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The following serious adverse reactions are discussed below and elsewhere in labeling:

  • Gastrointestinal and Gastrointestinal Procedure-Related Risks [see WARNINGS AND PRECAUTIONS]
  • Falling Asleep During Activities of Daily Living and Somnolence [see WARNINGS AND PRECAUTIONS]
  • Orthostatic Hypotension [see WARNINGS AND PRECAUTIONS]
  • Hallucinations/Psychosis/Confusion [see WARNINGS AND PRECAUTIONS]
  • Impulse Control/Compulsive Behaviors [see WARNINGS AND PRECAUTIONS]
  • Depression and Suicidality [see WARNINGS AND PRECAUTIONS]
  • Withdrawal-Emergent Hyperpyrexia and Confusion [see WARNINGS AND PRECAUTIONS]
  • Dyskinesia [see WARNINGS AND PRECAUTIONS]
  • Neuropathy [see WARNINGS AND PRECAUTIONS]
  • Cardiovascular Ischemic Events [see WARNINGS AND PRECAUTIONS]
  • Melanoma [see WARNINGS AND PRECAUTIONS]
  • Laboratory Test Abnormalities [see WARNINGS AND PRECAUTIONS]
  • Glaucoma [see WARNINGS AND PRECAUTIONS]

Clinical Trials Experience

Because clinical studies are run under widely varying conditions, the incidence of adverse reactions observed in the clinical trials of a drug cannot be directly compared to rates in the clinical trials of another drug and may not reflect the rates observed in practice.

In clinical studies, 416 patients with advanced Parkinson's disease received DUOPA. 338 patients were treated with DUOPA for more than 1 year, 233 patients were treated with DUOPA for more than 2 years, and 162 patients were treated with DUOPA for more than 3 years.

In a 12-week, active-controlled clinical trial (Study 1), a total of 71 patients with advanced Parkinson's disease were enrolled and had a PEG-J procedure. Of these, 37 patients received DUOPA and 34 received oral immediate-release carbidopa-levodopa.

The most common adverse reactions for DUOPA (incidence at least 7 % greater than oral immediate-release carbidopa-levodopa) were: complication of device insertion, nausea, depression, peripheral edema, hypertension, upper respiratory tract infection, oropharyngeal pain, and incision site erythema.

Table 3 lists the incidence of adverse reactions occurring in the DUOPA-treated group (requiring at least 2 patients in this group) in Study 1when the incidence was numerically greater than that for oral immediate-release carbidopa-levodopa.

Table 3: Adverse Reactions in Study 1 for DUOPA in Patients with Advanced Parkinson's disease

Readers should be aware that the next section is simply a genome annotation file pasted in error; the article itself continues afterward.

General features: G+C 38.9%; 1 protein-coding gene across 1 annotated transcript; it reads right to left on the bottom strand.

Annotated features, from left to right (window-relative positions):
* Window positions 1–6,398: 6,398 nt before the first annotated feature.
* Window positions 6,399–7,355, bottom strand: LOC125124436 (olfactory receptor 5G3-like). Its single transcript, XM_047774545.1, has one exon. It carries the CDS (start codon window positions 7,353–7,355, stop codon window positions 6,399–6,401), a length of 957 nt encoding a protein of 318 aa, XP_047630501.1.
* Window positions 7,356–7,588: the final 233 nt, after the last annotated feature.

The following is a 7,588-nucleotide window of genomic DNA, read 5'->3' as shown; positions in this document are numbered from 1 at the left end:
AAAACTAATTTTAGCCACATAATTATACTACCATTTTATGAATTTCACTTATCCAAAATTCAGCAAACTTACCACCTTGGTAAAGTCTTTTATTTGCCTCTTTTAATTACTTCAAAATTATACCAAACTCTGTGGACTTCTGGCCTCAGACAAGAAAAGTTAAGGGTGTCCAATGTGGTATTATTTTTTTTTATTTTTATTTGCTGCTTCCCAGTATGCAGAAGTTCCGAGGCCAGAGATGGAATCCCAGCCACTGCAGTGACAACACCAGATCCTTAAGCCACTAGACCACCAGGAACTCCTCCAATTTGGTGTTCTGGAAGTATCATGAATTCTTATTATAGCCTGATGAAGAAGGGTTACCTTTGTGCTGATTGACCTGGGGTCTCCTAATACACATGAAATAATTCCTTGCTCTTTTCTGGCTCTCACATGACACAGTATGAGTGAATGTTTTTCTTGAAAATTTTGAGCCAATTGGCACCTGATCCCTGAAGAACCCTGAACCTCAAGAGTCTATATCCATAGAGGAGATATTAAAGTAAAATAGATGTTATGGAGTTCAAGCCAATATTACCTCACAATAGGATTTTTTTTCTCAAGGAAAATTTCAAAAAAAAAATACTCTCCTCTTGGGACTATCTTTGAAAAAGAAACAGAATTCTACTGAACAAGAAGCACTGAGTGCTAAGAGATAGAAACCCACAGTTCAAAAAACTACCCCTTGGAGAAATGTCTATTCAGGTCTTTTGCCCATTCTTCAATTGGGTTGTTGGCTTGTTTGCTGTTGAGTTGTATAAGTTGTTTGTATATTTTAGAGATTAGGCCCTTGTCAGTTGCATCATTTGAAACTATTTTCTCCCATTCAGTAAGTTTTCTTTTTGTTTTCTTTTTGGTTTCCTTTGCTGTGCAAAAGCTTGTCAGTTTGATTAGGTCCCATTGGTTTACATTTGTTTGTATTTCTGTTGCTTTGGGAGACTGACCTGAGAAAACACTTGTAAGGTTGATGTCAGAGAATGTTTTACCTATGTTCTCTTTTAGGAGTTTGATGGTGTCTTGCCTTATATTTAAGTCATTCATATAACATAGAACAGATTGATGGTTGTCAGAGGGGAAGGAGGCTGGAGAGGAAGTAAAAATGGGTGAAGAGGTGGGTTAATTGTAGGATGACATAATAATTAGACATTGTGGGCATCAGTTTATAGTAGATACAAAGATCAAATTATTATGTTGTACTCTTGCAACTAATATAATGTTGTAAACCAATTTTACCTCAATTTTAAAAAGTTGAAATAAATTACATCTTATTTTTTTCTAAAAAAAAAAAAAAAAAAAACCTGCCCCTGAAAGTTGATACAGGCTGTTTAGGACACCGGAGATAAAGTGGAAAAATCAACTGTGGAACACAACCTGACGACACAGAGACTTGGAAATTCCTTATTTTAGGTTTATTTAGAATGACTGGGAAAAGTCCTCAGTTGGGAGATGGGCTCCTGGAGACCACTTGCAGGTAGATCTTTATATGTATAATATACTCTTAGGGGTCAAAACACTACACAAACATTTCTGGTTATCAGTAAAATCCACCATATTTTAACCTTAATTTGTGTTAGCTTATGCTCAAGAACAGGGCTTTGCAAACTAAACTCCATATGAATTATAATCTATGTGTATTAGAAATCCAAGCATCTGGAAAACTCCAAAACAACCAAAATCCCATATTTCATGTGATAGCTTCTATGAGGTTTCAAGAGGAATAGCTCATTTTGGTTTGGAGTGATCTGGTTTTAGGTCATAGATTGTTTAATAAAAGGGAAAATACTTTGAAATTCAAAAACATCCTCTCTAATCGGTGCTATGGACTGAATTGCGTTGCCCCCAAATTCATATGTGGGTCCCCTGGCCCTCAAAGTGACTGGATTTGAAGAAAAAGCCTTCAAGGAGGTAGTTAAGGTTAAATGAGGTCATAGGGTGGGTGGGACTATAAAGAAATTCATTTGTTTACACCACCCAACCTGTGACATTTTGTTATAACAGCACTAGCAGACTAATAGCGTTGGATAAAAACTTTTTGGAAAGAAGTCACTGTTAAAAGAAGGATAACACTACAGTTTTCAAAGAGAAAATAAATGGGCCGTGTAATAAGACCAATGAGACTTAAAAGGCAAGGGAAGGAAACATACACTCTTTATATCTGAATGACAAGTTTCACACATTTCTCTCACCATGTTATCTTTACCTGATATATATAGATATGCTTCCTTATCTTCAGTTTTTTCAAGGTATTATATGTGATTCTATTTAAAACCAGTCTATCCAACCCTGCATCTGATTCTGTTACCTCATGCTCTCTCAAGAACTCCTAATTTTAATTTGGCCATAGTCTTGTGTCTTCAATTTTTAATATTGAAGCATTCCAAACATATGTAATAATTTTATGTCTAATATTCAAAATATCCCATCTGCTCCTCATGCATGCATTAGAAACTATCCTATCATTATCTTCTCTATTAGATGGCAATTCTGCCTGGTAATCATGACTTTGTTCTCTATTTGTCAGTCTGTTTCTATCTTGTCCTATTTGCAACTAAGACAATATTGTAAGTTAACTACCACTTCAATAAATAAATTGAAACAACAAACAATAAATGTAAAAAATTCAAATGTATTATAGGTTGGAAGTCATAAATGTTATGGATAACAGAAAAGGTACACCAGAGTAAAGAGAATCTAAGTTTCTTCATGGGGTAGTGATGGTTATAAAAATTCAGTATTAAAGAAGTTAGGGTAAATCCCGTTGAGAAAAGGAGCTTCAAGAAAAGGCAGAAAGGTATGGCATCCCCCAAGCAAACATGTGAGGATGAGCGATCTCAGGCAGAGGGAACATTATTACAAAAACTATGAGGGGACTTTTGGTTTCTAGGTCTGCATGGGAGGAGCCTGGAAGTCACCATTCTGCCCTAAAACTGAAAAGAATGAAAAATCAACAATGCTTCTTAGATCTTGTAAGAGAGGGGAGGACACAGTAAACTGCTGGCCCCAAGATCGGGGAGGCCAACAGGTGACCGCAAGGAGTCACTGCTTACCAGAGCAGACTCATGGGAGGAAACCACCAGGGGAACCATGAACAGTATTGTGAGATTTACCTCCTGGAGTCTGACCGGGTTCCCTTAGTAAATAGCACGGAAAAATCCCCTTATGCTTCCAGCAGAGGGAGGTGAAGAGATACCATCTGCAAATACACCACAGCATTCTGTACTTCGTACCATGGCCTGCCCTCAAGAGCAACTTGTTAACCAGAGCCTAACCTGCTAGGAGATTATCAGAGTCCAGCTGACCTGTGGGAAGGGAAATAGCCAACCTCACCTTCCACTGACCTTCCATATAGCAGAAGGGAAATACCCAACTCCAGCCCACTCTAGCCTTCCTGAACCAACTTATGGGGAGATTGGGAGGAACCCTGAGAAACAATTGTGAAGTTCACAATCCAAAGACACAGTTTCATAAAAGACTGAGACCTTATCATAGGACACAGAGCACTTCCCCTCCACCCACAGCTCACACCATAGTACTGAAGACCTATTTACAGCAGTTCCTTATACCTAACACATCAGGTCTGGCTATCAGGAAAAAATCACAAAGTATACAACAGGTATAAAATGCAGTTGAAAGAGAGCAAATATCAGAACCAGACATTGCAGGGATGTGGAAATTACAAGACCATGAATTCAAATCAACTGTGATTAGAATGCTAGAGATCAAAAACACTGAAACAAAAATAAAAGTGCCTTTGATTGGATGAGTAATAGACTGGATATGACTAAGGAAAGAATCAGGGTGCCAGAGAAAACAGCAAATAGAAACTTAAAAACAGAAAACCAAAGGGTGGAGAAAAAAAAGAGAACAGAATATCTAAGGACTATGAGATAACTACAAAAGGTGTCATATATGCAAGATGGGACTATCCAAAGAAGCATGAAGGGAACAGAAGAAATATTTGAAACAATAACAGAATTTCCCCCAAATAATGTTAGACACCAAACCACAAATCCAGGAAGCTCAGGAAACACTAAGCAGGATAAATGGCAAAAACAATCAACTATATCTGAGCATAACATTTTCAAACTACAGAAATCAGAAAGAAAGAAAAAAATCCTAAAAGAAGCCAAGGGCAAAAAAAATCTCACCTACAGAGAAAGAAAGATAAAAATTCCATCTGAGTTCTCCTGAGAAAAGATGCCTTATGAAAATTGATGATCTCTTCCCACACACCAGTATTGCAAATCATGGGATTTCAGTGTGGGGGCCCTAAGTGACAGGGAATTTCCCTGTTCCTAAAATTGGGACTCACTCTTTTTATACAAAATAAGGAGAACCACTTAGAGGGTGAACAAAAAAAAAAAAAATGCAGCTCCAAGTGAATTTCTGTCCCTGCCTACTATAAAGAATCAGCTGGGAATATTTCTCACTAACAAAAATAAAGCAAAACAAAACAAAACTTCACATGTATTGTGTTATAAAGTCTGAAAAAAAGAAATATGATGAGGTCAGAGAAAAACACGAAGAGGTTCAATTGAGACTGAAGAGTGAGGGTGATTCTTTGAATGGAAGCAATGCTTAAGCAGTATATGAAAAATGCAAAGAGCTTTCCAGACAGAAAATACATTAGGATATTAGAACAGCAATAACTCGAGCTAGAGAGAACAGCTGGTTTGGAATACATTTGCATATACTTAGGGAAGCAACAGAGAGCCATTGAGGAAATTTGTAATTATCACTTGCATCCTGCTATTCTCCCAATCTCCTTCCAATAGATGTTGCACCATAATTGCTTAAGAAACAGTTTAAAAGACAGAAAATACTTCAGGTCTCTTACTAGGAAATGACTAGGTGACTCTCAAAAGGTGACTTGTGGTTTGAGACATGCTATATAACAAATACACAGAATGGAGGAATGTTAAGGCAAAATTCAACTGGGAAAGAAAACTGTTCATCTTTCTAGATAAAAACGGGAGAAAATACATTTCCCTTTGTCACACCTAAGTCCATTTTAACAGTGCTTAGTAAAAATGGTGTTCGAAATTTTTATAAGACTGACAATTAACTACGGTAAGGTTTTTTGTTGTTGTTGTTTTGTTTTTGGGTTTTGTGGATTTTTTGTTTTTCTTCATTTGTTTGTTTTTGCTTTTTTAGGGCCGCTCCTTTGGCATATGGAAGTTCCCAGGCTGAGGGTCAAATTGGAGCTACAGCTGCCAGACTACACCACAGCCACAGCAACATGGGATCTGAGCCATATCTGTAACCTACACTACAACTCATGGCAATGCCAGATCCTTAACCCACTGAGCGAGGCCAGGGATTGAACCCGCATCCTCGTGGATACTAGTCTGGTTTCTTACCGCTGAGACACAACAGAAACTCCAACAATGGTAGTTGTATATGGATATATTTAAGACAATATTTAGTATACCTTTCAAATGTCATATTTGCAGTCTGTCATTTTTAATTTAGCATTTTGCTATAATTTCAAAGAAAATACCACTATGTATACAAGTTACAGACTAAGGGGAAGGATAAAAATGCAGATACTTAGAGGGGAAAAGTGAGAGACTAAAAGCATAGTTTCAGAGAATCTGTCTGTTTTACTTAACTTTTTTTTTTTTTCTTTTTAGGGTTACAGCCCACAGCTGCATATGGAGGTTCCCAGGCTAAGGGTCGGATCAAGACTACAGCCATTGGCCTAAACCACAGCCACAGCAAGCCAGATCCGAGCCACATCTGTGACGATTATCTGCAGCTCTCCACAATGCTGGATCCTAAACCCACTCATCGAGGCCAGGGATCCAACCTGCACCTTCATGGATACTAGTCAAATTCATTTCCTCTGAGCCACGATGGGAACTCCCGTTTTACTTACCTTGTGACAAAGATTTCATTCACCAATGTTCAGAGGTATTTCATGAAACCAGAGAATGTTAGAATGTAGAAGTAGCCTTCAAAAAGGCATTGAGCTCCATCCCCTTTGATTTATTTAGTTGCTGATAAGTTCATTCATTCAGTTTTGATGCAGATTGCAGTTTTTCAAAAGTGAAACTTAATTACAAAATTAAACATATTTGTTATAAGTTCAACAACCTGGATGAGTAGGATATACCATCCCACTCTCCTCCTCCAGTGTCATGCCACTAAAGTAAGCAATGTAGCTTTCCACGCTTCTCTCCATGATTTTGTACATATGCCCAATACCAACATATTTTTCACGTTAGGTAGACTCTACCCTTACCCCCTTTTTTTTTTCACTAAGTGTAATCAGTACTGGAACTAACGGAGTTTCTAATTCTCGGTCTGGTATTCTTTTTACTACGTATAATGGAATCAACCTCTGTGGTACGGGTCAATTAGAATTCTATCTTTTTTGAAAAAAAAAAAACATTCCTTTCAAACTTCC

Preferred Term DUOPA
(n = 37) %
Oral immediate-release carbidopa levodopaa
(n = 34)
Complication of device insertion 57 44
Nausea 30 21
Constipation 22 21
Incision site erythema 19 12
Dyskinesa 14 12
Depression 11 3
Post procedural discharge 11 9
Peripheral edema 8 0
Hypertension 8 0
Upper respiratory tract infection 8 0
Oropharyngeal pain 8 0
Atelectasis 8 0
Confusional state 8 3
Anxiety 8 3
Dizziness 8 6
Hiatal hernia 8 6
Postoperative ileus 5 0
Sleep disorder 5 0
Pyrexia 5 0
Excessive granulation tissue 5 0
Rash 5 0
Bacteriuria 5 0
White blood cells urine positive 5 0
Hallucination 5 3
Psychotic disorder 5 3
Diarrhea 5 3
Dyspepsia 5 3
aAll patients in the clinical trial regardless of treatment arm received a PEG-J.

Procedure and Device-Related Adverse Reactions

The most common adverse reactions associated with complications due to naso-jejunal (NJ) insertion were: oropharyngeal pain, abdominal distention, abdominal pain, abdominal discomfort, pain, throat irritation, gastrointestinal injury, esophageal hemorrhage, anxiety, dysphagia, and vomiting.

The most common adverse reactions associated with complications due to PEG-J insertion were: abdominal pain, abdominal discomfort, abdominal distension, flatulence, or pneumoperitoneum.

Additional adverse reactions that were co-reported with complication of naso-jejunal and PEG-J insertion included upper abdominal pain upper, duodenal ulcer, duodenal ulcer hemorrhage, erosive duodenitis, erosive gastritis erosive, gastrointestinal hemorrhage, peritonitis, postoperative abscess, and small intestine ulcer.